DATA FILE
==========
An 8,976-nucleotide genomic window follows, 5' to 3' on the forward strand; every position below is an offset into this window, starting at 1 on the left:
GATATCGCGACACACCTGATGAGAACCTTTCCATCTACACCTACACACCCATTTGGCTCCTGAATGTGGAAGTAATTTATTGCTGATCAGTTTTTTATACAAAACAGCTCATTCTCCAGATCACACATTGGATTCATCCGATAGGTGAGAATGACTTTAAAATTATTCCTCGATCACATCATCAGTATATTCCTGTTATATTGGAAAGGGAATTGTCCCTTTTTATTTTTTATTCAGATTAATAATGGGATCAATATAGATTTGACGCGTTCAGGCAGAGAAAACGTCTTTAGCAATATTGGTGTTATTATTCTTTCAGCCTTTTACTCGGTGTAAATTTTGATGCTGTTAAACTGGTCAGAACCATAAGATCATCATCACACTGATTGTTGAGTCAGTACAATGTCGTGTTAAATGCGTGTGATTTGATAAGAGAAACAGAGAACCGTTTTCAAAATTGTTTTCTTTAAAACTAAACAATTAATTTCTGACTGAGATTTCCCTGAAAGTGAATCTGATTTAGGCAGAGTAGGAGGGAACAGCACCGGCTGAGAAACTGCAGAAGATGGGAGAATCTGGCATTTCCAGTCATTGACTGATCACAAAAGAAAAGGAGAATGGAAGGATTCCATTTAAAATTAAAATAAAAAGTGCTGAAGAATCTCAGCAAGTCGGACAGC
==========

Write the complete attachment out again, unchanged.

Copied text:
An 8,976-nucleotide genomic window follows, 5' to 3' on the forward strand; every position below is an offset into this window, starting at 1 on the left:
GATATCGCGACACACCTGATGAGAACCTTTCCATCTACACCTACACACCCATTTGGCTCCTGAATGTGGAAGTAATTTATTGCTGATCAGTTTTTTATACAAAACAGCTCATTCTCCAGATCACACATTGGATTCATCCGATAGGTGAGAATGACTTTAAAATTATTCCTCGATCACATCATCAGTATATTCCTGTTATATTGGAAAGGGAATTGTCCCTTTTTATTTTTTATTCAGATTAATAATGGGATCAATATAGATTTGACGCGTTCAGGCAGAGAAAACGTCTTTAGCAATATTGGTGTTATTATTCTTTCAGCCTTTTACTCGGTGTAAATTTTGATGCTGTTAAACTGGTCAGAACCATAAGATCATCATCACACTGATTGTTGAGTCAGTACAATGTCGTGTTAAATGCGTGTGATTTGATAAGAGAAACAGAGAACCGTTTTCAAAATTGTTTTCTTTAAAACTAAACAATTAATTTCTGACTGAGATTTCCCTGAAAGTGAATCTGATTTAGGCAGAGTAGGAGGGAACAGCACCGGCTGAGAAACTGCAGAAGATGGGAGAATCTGGCATTTCCAGTCATTGACTGATCACAAAAGAAAAGGAGAATGGAAGGATTCCATTTAAAATTAAAATAAAAAGTGCTGAAGAATCTCAGCAAGTCGGACAGC